The pandemic has created massive gaps in metro funding as ridership suddenly plummeted to extremely low levels. The Funding During COVID-19 Microstudy summarised the financial impacts on metros due to the pandemic. On average, the projected loss of fare revenue for 2020 was 50% across COMET metros, with American metros being most affected.
The financial outlook for 2021 is extremely uncertain and dependent on factors such as the COVID-19 situation itself, the ‘remote revolution’ (impacting not only work but also shopping and other activities), and government policies (including those relating to fares, the environment, subsidies, and other modes). To reduce the financial impact of COVID-19 metros must consider what actions they can take themselves to reduce costs, particularly relating to labour and energy, which are the two largest components of metro costs (on average 80% of annual operating costs).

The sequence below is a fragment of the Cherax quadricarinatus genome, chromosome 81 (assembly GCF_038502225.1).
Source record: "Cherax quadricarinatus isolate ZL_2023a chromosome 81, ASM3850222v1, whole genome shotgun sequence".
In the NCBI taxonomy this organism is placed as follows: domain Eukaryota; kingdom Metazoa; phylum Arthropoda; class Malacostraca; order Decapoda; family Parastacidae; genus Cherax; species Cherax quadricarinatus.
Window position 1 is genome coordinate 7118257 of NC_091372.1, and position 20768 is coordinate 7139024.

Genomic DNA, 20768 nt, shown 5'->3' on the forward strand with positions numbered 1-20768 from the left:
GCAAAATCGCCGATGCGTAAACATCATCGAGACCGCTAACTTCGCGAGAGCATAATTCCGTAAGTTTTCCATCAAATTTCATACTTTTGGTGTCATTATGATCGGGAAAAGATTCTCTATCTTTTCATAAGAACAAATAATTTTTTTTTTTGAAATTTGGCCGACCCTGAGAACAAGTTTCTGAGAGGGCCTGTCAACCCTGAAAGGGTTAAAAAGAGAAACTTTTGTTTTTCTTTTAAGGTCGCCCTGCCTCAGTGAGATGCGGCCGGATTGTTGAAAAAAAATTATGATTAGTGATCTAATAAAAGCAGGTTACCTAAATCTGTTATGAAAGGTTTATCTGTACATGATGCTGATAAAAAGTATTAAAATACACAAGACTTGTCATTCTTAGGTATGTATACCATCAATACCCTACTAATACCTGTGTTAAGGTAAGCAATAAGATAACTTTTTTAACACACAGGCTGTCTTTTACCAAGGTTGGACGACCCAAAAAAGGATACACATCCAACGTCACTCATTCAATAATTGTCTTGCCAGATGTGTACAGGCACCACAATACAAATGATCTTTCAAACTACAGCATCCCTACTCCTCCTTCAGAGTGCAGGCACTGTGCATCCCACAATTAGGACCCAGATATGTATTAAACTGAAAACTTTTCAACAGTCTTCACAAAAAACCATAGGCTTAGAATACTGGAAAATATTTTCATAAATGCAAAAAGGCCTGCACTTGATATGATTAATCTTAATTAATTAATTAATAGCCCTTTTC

As nearly all COMET metros will have a deficit in 2020/21, external support for funding needs has become critical. Fortunately, the majority of metros have received additional government funding in 2020. Metros have also benefitted from various financing packages e.g. government furlough schemes, tax reductions, or authorisation to increase debt, while a few metros are looking at alternative funding mechanisms to cover financial gaps.